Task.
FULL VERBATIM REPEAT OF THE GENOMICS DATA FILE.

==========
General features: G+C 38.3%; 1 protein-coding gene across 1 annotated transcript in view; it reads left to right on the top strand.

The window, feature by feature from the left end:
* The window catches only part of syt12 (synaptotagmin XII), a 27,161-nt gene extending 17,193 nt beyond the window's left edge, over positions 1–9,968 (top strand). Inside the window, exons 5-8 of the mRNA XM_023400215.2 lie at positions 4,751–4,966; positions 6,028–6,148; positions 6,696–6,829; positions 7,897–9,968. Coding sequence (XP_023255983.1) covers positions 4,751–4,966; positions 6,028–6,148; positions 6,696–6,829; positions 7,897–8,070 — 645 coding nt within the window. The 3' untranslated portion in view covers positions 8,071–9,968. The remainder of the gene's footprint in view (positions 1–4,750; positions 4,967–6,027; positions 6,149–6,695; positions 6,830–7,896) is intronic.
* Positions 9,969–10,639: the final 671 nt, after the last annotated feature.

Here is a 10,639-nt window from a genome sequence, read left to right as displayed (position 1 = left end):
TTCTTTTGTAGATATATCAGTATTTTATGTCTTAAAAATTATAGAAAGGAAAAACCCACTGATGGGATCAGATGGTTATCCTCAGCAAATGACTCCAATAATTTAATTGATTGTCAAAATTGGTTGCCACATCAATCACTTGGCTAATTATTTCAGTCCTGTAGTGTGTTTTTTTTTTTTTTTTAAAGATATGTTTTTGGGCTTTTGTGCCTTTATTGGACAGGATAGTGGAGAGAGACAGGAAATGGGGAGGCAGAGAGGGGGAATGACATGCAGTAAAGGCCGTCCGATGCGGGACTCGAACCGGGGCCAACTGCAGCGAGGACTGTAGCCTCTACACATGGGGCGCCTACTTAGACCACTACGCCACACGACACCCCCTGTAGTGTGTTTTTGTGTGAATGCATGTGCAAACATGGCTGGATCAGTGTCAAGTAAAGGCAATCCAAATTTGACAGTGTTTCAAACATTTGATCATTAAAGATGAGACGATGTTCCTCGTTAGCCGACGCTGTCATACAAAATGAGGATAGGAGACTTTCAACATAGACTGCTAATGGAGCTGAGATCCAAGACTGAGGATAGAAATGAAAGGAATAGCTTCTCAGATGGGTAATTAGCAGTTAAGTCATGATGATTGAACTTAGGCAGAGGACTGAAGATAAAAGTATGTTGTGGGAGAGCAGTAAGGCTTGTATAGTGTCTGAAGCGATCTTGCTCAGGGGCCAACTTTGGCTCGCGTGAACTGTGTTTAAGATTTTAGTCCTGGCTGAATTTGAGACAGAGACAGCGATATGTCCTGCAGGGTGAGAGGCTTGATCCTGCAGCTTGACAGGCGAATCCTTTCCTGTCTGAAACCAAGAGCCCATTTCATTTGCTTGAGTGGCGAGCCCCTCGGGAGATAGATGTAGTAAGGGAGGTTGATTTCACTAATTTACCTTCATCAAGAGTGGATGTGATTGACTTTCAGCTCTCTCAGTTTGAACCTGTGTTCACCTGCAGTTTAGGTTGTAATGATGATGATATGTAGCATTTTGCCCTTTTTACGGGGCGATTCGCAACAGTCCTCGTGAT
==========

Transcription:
General features: G+C 38.3%; 1 protein-coding gene across 1 annotated transcript in view; it reads left to right on the top strand.

The window, feature by feature from the left end:
* The window catches only part of syt12 (synaptotagmin XII), a 27,161-nt gene extending 17,193 nt beyond the window's left edge, over positions 1–9,968 (top strand). Inside the window, exons 5-8 of the mRNA XM_023400215.2 lie at positions 4,751–4,966; positions 6,028–6,148; positions 6,696–6,829; positions 7,897–9,968. Coding sequence (XP_023255983.1) covers positions 4,751–4,966; positions 6,028–6,148; positions 6,696–6,829; positions 7,897–8,070 — 645 coding nt within the window. The 3' untranslated portion in view covers positions 8,071–9,968. The remainder of the gene's footprint in view (positions 1–4,750; positions 4,967–6,027; positions 6,149–6,695; positions 6,830–7,896) is intronic.
* Positions 9,969–10,639: the final 671 nt, after the last annotated feature.

Here is a 10,639-nt window from a genome sequence, read left to right as displayed (position 1 = left end):
TTCTTTTGTAGATATATCAGTATTTTATGTCTTAAAAATTATAGAAAGGAAAAACCCACTGATGGGATCAGATGGTTATCCTCAGCAAATGACTCCAATAATTTAATTGATTGTCAAAATTGGTTGCCACATCAATCACTTGGCTAATTATTTCAGTCCTGTAGTGTGTTTTTTTTTTTTTTTTAAAGATATGTTTTTGGGCTTTTGTGCCTTTATTGGACAGGATAGTGGAGAGAGACAGGAAATGGGGAGGCAGAGAGGGGGAATGACATGCAGTAAAGGCCGTCCGATGCGGGACTCGAACCGGGGCCAACTGCAGCGAGGACTGTAGCCTCTACACATGGGGCGCCTACTTAGACCACTACGCCACACGACACCCCCTGTAGTGTGTTTTTGTGTGAATGCATGTGCAAACATGGCTGGATCAGTGTCAAGTAAAGGCAATCCAAATTTGACAGTGTTTCAAACATTTGATCATTAAAGATGAGACGATGTTCCTCGTTAGCCGACGCTGTCATACAAAATGAGGATAGGAGACTTTCAACATAGACTGCTAATGGAGCTGAGATCCAAGACTGAGGATAGAAATGAAAGGAATAGCTTCTCAGATGGGTAATTAGCAGTTAAGTCATGATGATTGAACTTAGGCAGAGGACTGAAGATAAAAGTATGTTGTGGGAGAGCAGTAAGGCTTGTATAGTGTCTGAAGCGATCTTGCTCAGGGGCCAACTTTGGCTCGCGTGAACTGTGTTTAAGATTTTAGTCCTGGCTGAATTTGAGACAGAGACAGCGATATGTCCTGCAGGGTGAGAGGCTTGATCCTGCAGCTTGACAGGCGAATCCTTTCCTGTCTGAAACCAAGAGCCCATTTCATTTGCTTGAGTGGCGAGCCCCTCGGGAGATAGATGTAGTAAGGGAGGTTGATTTCACTAATTTACCTTCATCAAGAGTGGATGTGATTGACTTTCAGCTCTCTCAGTTTGAACCTGTGTTCACCTGCAGTTTAGGTTGTAATGATGATGATATGTAGCATTTTGCCCTTTTTACGGGGCGATTCGCAACAGTCCTCGTGAT